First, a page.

The July 2003 editions of the training workbooks are now available for downloading from the NLM Web site. The PubMed workbook was updated to reflect changes since May 2003. The NLM Gateway workbook was updated to reflect changes from January-July 1, 2003. The manuals are available for downloading in Portable Document Format (PDF) and Microsoft® (MS) Word formats. They are broken down into sections so you can choose the areas of interest to you. These materials correspond to the NLM's National Training Center and Clearinghouse training courses described at: http://nnlm.gov/mar/online/description.html Lecture guides used in training on Toxicology and Environmental Health Web Resources (i.e., TOXNET® and ChemIDplus) are also available from this Web site. These workbooks are not copyrighted. Feel free to use any part of the workbooksyou may customize parts for training programs, demonstrations, or workshops you conduct.
On June 12, 2003, the Specialized Information Services (SIS) at the NLM launched the Household Products Database to provide easy-to-understand information on the potential health effects of more than 2,000 ingredients contained in more than 4,000 common household products. The database links these products to information from the Material Safety Data Sheets (MSDS) provided by the manufacturers.
Users can browse the database by product categories, by product brand names, and by product manufacturers. To find information on specific ingredients, you can browse an alphabetical listing of ingredients or you can search for ingredients by their chemical names or CAS numbers. You can learn which products produce specific health effects or conditions by conducting a text word search for the condition in the MSDS. For more technical information users can launch a search for a product or ingredient in TOXNET from the Product Page in the database.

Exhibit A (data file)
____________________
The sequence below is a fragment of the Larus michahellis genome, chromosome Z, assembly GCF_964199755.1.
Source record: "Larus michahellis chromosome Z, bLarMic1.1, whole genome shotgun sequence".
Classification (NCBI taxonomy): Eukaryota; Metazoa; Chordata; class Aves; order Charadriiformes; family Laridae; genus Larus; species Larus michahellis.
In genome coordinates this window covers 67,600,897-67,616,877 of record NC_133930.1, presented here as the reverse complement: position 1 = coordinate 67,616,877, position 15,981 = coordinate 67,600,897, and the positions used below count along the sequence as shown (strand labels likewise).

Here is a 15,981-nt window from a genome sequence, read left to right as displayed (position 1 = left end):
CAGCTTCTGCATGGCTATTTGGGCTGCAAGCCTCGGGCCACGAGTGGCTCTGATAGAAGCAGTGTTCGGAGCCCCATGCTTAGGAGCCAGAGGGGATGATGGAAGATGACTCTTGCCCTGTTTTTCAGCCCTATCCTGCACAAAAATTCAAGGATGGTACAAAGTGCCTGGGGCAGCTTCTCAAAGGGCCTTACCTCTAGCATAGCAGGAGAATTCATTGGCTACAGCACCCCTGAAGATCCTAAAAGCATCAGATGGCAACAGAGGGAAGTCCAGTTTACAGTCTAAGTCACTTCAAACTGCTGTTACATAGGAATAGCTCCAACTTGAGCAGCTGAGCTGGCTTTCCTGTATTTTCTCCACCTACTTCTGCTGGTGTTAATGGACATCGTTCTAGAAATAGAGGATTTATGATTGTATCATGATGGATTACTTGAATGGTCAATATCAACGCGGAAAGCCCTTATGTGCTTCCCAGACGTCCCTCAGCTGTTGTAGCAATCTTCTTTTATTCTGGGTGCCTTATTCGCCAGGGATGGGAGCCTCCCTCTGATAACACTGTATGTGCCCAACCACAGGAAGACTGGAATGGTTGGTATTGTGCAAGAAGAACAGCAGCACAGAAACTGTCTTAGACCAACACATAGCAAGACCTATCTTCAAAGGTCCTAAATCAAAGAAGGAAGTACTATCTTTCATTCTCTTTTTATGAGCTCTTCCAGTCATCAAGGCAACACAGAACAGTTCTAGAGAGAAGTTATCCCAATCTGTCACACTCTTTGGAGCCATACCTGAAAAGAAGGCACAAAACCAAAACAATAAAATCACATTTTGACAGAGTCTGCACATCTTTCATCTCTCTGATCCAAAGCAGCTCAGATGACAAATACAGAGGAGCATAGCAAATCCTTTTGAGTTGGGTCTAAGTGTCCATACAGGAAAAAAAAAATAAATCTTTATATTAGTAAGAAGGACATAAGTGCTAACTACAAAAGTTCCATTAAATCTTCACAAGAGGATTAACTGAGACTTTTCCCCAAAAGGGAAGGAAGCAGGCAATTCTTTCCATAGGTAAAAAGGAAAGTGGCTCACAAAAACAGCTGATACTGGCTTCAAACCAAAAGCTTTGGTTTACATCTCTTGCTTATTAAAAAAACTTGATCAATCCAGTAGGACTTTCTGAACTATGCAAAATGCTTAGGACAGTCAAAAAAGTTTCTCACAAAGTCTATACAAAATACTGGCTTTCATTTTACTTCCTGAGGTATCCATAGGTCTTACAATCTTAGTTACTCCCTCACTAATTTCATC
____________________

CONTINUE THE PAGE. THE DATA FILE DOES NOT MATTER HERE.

The database is designed to help answer questions such as what the chemical ingredients and their percentages are in specific brands; which products contain specific chemical ingredients; who manufactures a specific brand and how to contact the manufacturer; and what health effects are caused by exposure to chemical ingredients in a specific brand.
Please contact SIS with any questions or comments at: firstname.lastname@example.org.
For many years, NLM has published several MeSH publications each year: three MeSH "tools" (the Annotated Alphabetic MeSH, the MeSH Tree Structures, and the Permuted MeSH) and the Medical Subject Headings Supplement to Index Medicus (familiarly known as the "Black and White" MeSH), which combines the Alphabetic arrangement and the Tree Structures in a single publication.
Sales of the MeSH tools have been declining steadily for a number of years, while use of the MeSH Browser, other resources on the MeSH homepage, and the MeSH database in Entrez has climbed. Due to the greater coverage, flexibility, and currency of the MeSH Browser, NLM's own indexers and catalogers no longer use the print publications. The printed MeSH tools do not reflect more than 100,000 MeSH Supplementary Concepts, which are updated nightly, nor the infrequentbut highly importantadditions to MeSH main headings that are made between annual editions of the vocabulary. The most recent examples of such additions are "Severe Acute Respiratory Syndrome" and "SARS Virus".